When it comes to imagination and food, Japan wins! We’ve compiled a great list of the best themed restaurants in Tokyo.
One of my favorite things about Japan is the themed restaurants, like the Kawaii Monster Café or the Pokemon Café. They have something for your inner nerd. Vampires, Ninjas, Anime, Video Games, Robots, Fishing, Haunted Houses, Sumo, and so much more! So many adventures! I haven’t been to all of them yet, but I am making a go of it… one dinner at a time.
You might be asking yourselves, what are foodies doing in themed restaurants. Well, the answer is simple. Food is culture, and there is nothing more uniquely Japanese than a good theme…and in this case the theme is the food.
I have been to Zauo (the fish for your dinner restaurant), Alice in Wonderland, Ninja, two Final Fantasy Cafés, and the Robot Restaurant.
I believe that for a themed restaurant to be decent they need to meet three qualifications: good food, creative style, and fun entertainment. You should feel like you have really entered that universe.
Zauo – Yokohama
This is a chain; they are everywhere.
Zauo is a fun place! You enter a huge warehouse to find a gigantic boat in the center of the room. The boat is the main eating area, though there are tables along the wall, and a series of private “party” rooms in the back. Surrounding the boat is a ring of water full of fish. There are two kinds of fish swimming freely and a bunch of shellfish, flat fish, and other edible sea creatures in netted pools along the edge.
You don’t have to catch your meal, but you should. How fun! There are a couple of ways to fish for your dinner: in the free swim pool, you are to use a small fishing pole with a regular hook baited with mini-shrimp. In the netted pools, you don’t need bait, you use a four-prong hook to snag the creatures.
We chose to use bait for the free swimming fish, and we got there a little early for dinner in Japan. The fish needed to warm up to being caught by us, but once the bites started happening, it was almost impossible not to hear the obligatory “ceremonial rhythmic hand clapping” every few minutes. The fish were fighting for attention!
Additional Reading: Hakone Day Trip From Tokyo
When you catch a two-sided fish, you have a few options as to how it will be served: sashimi, sushi, grilled, steamed, and deep fried. There were four in our group, so we decided to catch two fish (it turned out that we caught two of the same kind, which we think was the Yellow Jack) and have fish 4 ways – grilled, steamed, fried, and sushi. I think we decided that we liked the steamed and fried the best.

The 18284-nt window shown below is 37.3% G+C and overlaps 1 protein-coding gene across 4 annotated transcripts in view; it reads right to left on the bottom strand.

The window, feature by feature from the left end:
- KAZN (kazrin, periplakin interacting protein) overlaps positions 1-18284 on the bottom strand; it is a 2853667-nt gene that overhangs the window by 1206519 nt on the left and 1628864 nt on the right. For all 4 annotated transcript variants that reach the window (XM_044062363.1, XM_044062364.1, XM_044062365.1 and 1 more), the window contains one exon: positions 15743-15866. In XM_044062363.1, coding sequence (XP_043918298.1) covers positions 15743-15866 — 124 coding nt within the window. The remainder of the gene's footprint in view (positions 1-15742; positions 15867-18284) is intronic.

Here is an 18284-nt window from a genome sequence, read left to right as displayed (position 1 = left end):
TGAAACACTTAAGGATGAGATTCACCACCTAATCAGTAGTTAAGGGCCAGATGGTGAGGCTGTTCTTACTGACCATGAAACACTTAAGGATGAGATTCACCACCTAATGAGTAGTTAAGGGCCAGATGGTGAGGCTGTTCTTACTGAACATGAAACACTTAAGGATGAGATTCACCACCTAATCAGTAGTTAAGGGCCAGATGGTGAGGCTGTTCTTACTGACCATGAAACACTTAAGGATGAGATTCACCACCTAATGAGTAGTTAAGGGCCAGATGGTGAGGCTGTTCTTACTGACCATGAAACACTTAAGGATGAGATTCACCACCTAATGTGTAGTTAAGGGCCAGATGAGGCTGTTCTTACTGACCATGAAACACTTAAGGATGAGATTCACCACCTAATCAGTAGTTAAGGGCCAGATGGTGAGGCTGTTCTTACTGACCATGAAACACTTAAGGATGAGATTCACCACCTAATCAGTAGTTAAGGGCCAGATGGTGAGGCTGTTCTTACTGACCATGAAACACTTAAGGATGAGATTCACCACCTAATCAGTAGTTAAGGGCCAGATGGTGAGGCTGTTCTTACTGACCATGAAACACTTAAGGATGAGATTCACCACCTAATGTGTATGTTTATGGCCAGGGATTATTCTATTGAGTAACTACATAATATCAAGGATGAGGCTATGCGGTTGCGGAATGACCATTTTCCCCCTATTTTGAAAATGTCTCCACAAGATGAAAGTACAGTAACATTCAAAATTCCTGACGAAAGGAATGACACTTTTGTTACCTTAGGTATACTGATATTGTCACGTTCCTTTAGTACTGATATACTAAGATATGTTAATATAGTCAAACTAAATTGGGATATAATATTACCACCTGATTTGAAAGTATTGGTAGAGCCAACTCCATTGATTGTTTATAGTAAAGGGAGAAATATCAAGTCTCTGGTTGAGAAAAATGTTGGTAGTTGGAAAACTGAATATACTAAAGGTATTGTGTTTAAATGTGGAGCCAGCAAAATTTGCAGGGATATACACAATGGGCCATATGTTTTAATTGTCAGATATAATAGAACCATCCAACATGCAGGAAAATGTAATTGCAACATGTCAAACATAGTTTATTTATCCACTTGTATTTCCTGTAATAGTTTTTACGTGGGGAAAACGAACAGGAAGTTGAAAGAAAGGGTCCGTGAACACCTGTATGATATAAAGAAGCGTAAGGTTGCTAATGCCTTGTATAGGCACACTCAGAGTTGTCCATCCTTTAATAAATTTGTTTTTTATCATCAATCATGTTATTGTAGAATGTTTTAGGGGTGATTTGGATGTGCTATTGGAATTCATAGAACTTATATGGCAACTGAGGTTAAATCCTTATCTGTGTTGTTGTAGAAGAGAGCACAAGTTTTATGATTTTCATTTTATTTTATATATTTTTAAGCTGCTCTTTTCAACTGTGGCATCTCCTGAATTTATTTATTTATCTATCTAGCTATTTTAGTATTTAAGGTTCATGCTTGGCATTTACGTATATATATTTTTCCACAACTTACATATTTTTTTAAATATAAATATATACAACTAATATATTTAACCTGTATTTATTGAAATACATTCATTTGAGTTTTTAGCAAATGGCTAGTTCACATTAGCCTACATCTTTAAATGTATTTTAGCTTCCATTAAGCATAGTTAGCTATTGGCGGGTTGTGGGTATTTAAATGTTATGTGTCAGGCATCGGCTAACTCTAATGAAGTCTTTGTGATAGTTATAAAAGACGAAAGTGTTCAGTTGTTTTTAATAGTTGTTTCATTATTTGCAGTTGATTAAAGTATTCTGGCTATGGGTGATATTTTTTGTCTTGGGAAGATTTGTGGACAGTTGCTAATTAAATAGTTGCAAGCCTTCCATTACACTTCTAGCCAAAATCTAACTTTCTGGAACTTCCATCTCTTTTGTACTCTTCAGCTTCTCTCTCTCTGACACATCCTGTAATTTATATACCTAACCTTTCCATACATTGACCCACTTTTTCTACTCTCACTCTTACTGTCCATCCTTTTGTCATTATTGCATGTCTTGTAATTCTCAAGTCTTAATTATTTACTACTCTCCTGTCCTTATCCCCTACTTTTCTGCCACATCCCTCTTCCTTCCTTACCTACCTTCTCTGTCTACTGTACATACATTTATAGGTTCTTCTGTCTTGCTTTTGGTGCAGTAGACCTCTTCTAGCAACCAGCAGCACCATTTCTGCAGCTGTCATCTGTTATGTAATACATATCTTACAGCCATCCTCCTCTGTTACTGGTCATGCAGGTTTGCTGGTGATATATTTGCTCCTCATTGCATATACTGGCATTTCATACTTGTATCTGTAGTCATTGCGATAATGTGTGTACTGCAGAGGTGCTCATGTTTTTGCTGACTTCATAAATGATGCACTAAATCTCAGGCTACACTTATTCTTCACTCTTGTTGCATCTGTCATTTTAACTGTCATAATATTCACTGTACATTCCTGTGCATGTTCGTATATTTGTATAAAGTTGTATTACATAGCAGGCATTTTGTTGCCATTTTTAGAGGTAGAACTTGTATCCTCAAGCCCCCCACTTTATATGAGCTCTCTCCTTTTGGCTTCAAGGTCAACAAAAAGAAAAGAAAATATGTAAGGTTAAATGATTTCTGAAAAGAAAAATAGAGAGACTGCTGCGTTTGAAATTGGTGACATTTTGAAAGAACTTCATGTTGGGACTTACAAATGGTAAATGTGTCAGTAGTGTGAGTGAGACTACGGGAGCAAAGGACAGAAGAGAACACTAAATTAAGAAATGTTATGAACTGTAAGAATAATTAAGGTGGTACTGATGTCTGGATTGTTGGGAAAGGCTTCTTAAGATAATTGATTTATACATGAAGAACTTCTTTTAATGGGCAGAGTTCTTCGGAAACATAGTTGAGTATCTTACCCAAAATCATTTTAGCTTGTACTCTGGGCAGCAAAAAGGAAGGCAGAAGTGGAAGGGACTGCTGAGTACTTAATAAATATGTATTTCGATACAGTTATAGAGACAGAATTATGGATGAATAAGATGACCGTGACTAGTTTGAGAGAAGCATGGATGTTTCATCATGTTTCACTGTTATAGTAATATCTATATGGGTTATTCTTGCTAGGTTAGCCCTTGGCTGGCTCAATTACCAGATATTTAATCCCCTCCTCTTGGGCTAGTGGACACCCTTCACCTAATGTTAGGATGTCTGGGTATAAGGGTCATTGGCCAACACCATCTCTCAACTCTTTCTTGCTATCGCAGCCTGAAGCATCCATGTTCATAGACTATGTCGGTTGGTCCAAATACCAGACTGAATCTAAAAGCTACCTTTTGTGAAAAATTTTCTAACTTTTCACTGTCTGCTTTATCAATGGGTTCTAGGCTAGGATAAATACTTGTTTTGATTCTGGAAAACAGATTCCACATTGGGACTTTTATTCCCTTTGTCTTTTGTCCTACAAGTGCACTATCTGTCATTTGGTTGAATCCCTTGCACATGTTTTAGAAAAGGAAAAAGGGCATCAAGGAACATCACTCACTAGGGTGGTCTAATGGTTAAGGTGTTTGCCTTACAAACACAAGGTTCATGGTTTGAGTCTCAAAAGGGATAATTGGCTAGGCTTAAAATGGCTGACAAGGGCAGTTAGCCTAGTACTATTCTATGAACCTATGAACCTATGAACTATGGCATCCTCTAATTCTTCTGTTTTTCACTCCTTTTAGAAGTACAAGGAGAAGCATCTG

My review of Zauo:
Food: Pretty good, but pricey.
Style: Great. The old boat, the fish, and they even had a window to the fish chef’s station, so you could watch him clean and prepare your meal.
Entertainment: AWESOME. I mean, mostly we entertained ourselves, but we were fishing for our dinner! And the hand clapping cheer was just hilarious.
Alice in Wonderland
There are five different Alice restaurants in Tokyo (and one in Osaka). Ginza is the original, but I’ve heard Shinjuku is pretty amazing. The Alices are run by Diamond Dining, who also own Vampire and Arabian Nights.
We went for a birthday party with a pretty big group. Each person was required to order the set menu (Y3000) and a drink. The meal started with an “eat me” tiny pumpkin croissaint and ended with a “drink me” cup of tea. We had five dinner courses, including Malificent’s steak – it was around Halloween when we went; and two dessert courses. The Chesire Cat birthday cake was really fun as well.
My review of Alice:
Style: Well decorated. There were tea cups hanging from the ceiling and the food was styled to represent Alice and other Disney characters.
Entertainment: While they had a few gimmicks, there wasn’t much in the way of entertainment. I have heard that you get more of a “show” if you go to other Alices.
Ninja is so much fun, they have so much ninja-style they don’t even have a front door. You have to wait at the reception desk for a ninja to come through the secret passage to let you in. So. Freaking. COOL.
After the ninja leads you through the secret passageway, you are led through a ninja village that is under attack from the evil ninjas, and eventually you escape to the restaurant.